Well, if you read my post on Santa Clause, you probably already know that we don't exactly do the Easter Bunny thing. For the same or similar reasons as outlined in this post. Don't get me wrong, I grew up a firm believer in Santa, the Easter Bunny, and the Tooth Fairy. At my house, we had a fairy for everything. It was only after my second birth and subsequent studies of the Scriptures that these things really started to seem blasphemous. Blasphemy, that's a strong word, I know. But it does mean "to bring dishonor to God", and I think the definition fits. I've seen some churches try to keep or to make Easter about the resurrection of Christ. They may call them "Resurrection eggs" but I tend to think that's about as honorable as putting a big pink bunny on the cross in the sanctuary. I decided to study this whole Easter thing to try to find out how it started and how we managed to screw it up and turn it into whatever this is that we have now. Here's what I found:
The word "Easter" is only mentioned once in the Bible. It is found in Acts chapter 12. It is translated from the word "Pascha", which everywhere else in the Bible is translated "Passover." That made me think, "Why a different translation in this one place?" I can't exactly ask King James, but there's a pretty decent argument that it was sort of a nod toward the Roman Catholic Church. They had absorbed quite a few pagans into the church, who still really liked to celebrate the pagan feasts, not least of which was a feast celebrating the fertility goddess Ishtar. And you thought it was just a bad movie from the eighties.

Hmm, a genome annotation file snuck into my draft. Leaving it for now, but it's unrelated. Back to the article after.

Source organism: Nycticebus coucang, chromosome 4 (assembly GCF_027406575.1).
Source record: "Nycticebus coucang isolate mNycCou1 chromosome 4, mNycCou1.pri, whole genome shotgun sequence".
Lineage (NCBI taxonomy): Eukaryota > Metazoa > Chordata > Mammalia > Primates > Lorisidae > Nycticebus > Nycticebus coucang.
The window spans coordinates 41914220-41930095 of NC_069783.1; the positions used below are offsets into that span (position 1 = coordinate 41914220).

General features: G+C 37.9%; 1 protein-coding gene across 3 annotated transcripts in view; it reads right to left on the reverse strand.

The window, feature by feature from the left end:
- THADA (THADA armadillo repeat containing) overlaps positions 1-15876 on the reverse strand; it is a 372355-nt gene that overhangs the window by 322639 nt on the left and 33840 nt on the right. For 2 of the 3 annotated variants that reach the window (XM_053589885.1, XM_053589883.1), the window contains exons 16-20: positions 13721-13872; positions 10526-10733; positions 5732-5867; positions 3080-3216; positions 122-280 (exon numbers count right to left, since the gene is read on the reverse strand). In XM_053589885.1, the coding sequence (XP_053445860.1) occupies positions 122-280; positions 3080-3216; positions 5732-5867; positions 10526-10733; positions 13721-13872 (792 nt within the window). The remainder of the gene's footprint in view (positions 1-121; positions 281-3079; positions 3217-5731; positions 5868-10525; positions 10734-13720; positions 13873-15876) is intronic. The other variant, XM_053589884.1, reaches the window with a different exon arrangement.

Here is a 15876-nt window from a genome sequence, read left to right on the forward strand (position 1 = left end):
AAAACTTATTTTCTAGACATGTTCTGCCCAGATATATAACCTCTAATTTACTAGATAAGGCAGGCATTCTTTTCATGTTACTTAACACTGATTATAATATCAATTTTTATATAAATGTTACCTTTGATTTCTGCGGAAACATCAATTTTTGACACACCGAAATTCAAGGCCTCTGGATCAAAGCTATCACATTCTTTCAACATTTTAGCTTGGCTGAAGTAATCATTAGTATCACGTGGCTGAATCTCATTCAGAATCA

So back to Ishtar... that explains the fuzzy bunny and pastel eggs, for those were symbols of the goddess of fertility, sexual love, and war. Monty Python was right, bunnies are evil. Just so we don't confuse things, I'm going to refer to Christ's resurrection as the Ultimate Passover.
Now here's a funny thing: if you study the Passover you are going to be blessed with foreshadowing and the rich history behind this feast. The symbolism of the lamb, the blood, and etc. that was all throughout the Old Testament was a shadow of what God was going to do with his own son. If you've read much of the New Testament, you know about the Lord's Supper (Communion), right? For years it didn't dawn on me that this was a Passover supper.
Here's something else I find interesting: At what point did Christ announce that "his time" was at hand? It was when the Greeks (Gentiles) were among the Jews who had come to Jerusalem to celebrate the Passover. The Greeks were seeking Jesus while the Jews were cooking up their own lamb. That just blows my mind. Read your Bible; check it out. Jesus kept the Passover. Paul kept the Passover. Early Christians, both Jews and Gentiles, kept the Passover. Why shouldn't we? I'm not saying we have to sacrifice an unblemished lamb- the ultimate sacrifice was made through the Ultimate Passover. Call it what you want- Passover or Lord's Supper- we're going to have us a nice meal on April 19th. And what we do will be in remembrance of Him.